Less than a month after local authority lawyers were told to consider the Proceeds of Crime Act (POCA) as a way to generate income, an East London council has announced its biggest court payout to date.

The London Borough of Barking & Dagenham said that an east London landlord has been given a £222,000 confiscation order following a POCA application brought by the council before Snaresbrook Crown Court. Barking & Dagenham said it would receive 37.5% of the £222,000 from the confiscation order ’to be spent on fighting crime’; half will go to central government and 12.5% to the court service.

Councillor Laila Butt, cabinet member for community safety and enforcement, said the victory reflected the ‘magnificent work of our legal team, BDT Legal, and our diligent investigation and enforcement officers whose determination and forensic use of evidence led to this excellent outcome’.

The council’s announcement states that Zoofshan Malik, 47, of Upney Lane, Barking, was ordered to pay the sum by recorder Milliken Smith after she initially pleaded guilty to renting unlawful flats in breach of a planning enforcement notice regarding an illegal extension to her property in Longbridge Road at £2,850 per month.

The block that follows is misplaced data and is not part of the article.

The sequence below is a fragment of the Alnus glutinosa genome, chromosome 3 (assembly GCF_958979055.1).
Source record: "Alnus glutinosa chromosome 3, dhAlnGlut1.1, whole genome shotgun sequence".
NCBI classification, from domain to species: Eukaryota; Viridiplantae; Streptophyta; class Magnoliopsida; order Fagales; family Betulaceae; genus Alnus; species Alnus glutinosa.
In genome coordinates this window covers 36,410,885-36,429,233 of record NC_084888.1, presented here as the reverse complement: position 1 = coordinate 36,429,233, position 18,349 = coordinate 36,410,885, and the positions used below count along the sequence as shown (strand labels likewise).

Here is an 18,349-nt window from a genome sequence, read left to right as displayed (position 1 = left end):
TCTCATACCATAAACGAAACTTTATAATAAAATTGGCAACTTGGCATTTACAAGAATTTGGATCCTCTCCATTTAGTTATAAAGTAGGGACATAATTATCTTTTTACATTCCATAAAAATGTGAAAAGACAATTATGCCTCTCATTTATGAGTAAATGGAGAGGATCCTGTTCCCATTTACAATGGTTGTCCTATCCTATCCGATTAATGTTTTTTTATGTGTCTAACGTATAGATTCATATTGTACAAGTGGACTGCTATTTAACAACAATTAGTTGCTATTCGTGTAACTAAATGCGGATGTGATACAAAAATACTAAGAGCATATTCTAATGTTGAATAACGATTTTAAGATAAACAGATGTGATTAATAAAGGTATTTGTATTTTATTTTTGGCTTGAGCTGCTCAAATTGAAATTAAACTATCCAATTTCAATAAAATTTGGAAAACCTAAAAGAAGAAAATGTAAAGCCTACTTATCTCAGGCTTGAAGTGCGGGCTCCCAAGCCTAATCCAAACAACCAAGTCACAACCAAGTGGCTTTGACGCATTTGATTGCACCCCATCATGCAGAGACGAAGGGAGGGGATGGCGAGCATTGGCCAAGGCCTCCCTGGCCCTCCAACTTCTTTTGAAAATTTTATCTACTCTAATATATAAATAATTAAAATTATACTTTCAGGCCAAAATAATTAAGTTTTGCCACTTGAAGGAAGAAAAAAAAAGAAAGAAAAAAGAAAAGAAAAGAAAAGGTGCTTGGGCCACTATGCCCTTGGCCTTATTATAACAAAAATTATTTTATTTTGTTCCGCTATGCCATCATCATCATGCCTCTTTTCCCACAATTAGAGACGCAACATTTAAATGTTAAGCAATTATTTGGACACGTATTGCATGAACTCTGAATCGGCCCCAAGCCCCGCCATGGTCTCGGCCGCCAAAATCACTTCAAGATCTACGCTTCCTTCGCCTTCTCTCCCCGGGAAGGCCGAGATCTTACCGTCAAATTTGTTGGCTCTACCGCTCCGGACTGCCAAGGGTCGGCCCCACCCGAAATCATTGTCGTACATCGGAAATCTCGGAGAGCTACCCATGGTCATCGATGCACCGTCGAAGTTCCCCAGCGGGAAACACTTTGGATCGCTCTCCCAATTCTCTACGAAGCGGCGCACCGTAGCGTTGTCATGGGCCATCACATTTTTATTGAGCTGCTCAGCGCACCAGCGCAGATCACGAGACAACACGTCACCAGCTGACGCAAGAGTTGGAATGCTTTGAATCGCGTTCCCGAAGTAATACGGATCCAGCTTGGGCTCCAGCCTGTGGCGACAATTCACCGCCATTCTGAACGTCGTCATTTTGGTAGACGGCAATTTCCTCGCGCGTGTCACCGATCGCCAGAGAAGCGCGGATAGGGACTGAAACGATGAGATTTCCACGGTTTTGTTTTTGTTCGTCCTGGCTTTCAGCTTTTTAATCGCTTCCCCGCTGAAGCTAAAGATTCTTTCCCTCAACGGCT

Officers from the council’s planning enforcement team raided the property following an anonymous allegation about the 37ft extension and found four flats being rented out in sub-standard conditions, the council said. Malik was renting out the four flats through an estate agency of which she was a director, it added.

The proceeds of crime case came to court after the council argued that Malik had benefitted from her offending following an earlier hearing on the illegal extension.

Malik was ordered to pay £222,000 under the Proceeds of Crime Act 2002 in three months or face two years’ imprisonment, the council said. She was also fined £2,000 for the illegal extension and ordered to pay £11,649 in costs.

Earlier this month, Fiona Alderman, former chief legal officer at the London Borough of Brent, told the Lawyers in Local Government weekend school that the act, including confiscation orders, brought in £1.3m for Brent. Such orders were used, for instance, in planning enforcement, ‘an area of key political interest’, she added.